8 Ways Twitter Has Gotten Celebrities in Trouble
How has Twitter gotten celebrities in trouble? Let us count the ways...
Over the years, Twitter has become the unofficial medium for celebrities to air their (bad) news -- and for all of us non-celebrities to gawk, point, and shake our collective heads at the stars' all-too-human predicaments.
So in honor of Twitter's eighth birthday, here are eight memorable ways celebrities have landed in hot water over what they shared on Twitter:
- Roseanne Barr. The comedienne is being sued by George Zimmerman's parents for tweeting out their home address after their son shot and killed Trayvon Martin. Among the alleged problems with Barr's tweet: George Zimmerman hadn't lived at that address for years, his parents say.
- Alec Baldwin. An actor known for ranting took to Twitter after a photographer claimed that Baldwin assaulted him. After the incident, Baldwin tweeted his side of the story using the hashtag #allpaparazzishouldbewaterboarded. Making angry, public statements after a criminal complaint has been filed against you probably isn't the best idea.
- "Teen Mom" stars. Surprisingly, this celebrity Twitter faux-pas doesn't involve fighting between "Teen Mom" stars Amber Portwood and Gary Shirley. Shirley created a Twitter account for their daughter, who was then only 3 years old. Although Twitter doesn't have an age requirement, Shirley should be cautious of what his daughter's Twitter account says to avoid more family court issues.
- Kelly Hyland from "Dance Moms." This incident didn't involve a tweet, but rather a court order to not tweet. Hyland was ordered not to contact her daughters' former dance instructor Abby Lee Miller -- not even via Twitter -- after the "Dance Mom" was arrested for allegedly assaulting and harassing Miller.
- Courtney Love. The rock singer won a lawsuit brought against her by her former attorney who claims that Love libeled her on Twitter. Love suggested on Twitter that her ex-attorney was "bought off" by her late husband Kurt Cobain's estate when she dropped Love as a client.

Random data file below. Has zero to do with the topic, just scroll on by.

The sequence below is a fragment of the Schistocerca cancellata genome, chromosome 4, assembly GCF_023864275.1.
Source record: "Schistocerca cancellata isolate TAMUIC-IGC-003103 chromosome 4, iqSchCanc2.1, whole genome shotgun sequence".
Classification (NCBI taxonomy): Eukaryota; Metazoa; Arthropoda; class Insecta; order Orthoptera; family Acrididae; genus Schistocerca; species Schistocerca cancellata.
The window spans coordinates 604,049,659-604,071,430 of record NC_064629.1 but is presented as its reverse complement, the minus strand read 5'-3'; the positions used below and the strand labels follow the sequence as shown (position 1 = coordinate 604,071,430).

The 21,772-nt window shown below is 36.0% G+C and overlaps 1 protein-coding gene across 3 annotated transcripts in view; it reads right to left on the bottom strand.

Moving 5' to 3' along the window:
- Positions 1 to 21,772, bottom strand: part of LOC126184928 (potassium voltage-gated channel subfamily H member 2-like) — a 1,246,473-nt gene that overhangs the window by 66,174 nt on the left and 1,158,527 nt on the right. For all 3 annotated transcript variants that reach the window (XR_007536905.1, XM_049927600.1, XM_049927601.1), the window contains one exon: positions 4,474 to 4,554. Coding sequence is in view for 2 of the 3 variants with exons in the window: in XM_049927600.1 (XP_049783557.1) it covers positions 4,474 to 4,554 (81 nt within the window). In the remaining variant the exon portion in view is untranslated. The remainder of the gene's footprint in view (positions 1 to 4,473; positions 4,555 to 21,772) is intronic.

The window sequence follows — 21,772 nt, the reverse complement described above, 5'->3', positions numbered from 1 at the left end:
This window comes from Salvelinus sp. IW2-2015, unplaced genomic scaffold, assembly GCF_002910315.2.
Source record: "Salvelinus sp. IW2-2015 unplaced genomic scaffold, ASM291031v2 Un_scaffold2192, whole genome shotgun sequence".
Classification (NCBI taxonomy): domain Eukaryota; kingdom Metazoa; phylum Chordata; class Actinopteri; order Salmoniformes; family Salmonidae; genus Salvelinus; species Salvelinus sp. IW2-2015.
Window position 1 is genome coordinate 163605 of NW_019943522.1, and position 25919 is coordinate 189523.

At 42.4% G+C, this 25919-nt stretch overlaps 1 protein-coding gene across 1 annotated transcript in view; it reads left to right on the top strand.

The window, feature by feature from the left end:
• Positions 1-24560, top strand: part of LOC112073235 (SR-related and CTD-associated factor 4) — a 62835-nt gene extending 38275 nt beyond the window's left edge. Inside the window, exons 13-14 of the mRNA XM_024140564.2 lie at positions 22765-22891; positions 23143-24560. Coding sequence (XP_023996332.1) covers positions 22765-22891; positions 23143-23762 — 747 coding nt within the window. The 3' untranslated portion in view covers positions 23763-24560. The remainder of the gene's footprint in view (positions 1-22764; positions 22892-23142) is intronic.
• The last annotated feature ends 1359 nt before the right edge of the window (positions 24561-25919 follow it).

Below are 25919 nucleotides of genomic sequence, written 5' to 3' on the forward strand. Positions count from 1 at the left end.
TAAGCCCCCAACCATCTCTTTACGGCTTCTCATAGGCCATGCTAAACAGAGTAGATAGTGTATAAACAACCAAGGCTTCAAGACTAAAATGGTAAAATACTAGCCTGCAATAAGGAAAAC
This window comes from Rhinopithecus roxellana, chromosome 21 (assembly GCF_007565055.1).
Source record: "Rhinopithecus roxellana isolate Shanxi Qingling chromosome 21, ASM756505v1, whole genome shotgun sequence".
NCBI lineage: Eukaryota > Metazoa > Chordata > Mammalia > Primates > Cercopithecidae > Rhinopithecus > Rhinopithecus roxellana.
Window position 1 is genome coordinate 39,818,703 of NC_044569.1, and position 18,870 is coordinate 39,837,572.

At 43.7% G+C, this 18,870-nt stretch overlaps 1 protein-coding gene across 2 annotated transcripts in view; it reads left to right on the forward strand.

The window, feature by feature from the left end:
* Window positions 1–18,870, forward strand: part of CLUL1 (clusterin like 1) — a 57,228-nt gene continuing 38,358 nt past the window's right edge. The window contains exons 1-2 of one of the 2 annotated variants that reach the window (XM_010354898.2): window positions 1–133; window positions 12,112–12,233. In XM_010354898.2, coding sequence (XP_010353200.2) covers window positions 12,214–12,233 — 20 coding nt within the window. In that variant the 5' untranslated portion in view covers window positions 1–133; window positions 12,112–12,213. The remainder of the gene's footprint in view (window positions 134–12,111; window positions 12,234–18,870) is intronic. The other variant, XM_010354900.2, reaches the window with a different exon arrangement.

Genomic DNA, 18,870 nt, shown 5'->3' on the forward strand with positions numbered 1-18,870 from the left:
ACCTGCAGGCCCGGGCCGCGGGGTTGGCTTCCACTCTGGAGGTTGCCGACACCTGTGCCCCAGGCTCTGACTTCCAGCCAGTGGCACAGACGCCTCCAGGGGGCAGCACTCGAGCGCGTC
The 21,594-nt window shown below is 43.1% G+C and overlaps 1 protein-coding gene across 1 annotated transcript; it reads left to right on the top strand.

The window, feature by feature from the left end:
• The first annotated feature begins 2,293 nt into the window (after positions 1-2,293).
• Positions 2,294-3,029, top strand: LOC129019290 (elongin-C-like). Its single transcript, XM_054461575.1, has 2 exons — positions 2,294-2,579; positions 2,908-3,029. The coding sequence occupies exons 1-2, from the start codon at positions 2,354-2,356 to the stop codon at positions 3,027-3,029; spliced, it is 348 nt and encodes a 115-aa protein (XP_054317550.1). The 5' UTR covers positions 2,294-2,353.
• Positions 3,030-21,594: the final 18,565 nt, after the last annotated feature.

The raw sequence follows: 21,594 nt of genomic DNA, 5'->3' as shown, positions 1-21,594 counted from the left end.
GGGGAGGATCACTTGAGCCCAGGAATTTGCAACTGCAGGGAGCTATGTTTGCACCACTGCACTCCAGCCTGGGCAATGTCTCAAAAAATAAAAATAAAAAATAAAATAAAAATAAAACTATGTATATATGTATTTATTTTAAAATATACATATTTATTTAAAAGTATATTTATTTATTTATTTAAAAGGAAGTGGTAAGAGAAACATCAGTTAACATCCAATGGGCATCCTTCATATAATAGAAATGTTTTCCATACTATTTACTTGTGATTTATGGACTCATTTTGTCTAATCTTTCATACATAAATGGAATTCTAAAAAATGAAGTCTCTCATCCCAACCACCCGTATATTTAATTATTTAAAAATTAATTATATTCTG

- Nancy Grace. When a
crazedJodi Arias admirer was deeply displeased with Nancy Grace's cable TV coverage of the convicted murder's trial, the Arias fan took to Twitter and threatened to "slit Nancy Grace's throat." While Grace likely receives her fair share of hate mail, this guy took it to another level when he quit his job and traveled to Arizona, where the trial was being held. Police found a plethora of weapons in his car and arrested him for stalking and computer tampering.
- Celebrity impersonators. Fake celebrity Twitter accounts can be funny, but California lawmakers aren't laughing. The state legislature passed a law in 2011 that prohibits impersonating another individual online with the intent to harm, intimidate, threaten, or defraud. Even if you aren't being malicious with your fake celebrity Twitter account, you may be violating other laws, like trademark infringement or misappropriation of another person's identity.
- Freddie Gibbs. The young rapper claimed a TSA agent found marijuana in his checked luggage -- but instead of confiscating it, the agent left him a friendly note. Gibbs found it so funny, he tweeted a photo of his pot stash and the note. The tweet didn't land him in any legal trouble, but can still serve as a reminder that pot, even if it's medicinal, doesn't fly with the TSA.
Happy eighth birthday, Twitter! Here's to many more years of you providing us with entertaining, but sometimes troublesome, celebrity tweets.
- Twitter's eight most amazing moments (USA Today)
- FindLaw's #FirstTweet: Social Media Then and Now (FindLaw Insider)
- Yes, Bad Twitter Jokes Can Get You Fired (FindLaw's Law and Daily Life)
- Twitter Threats Against N.Y. Mets Lead to Man's Arrest (FindLaw's Tarnished Twenty)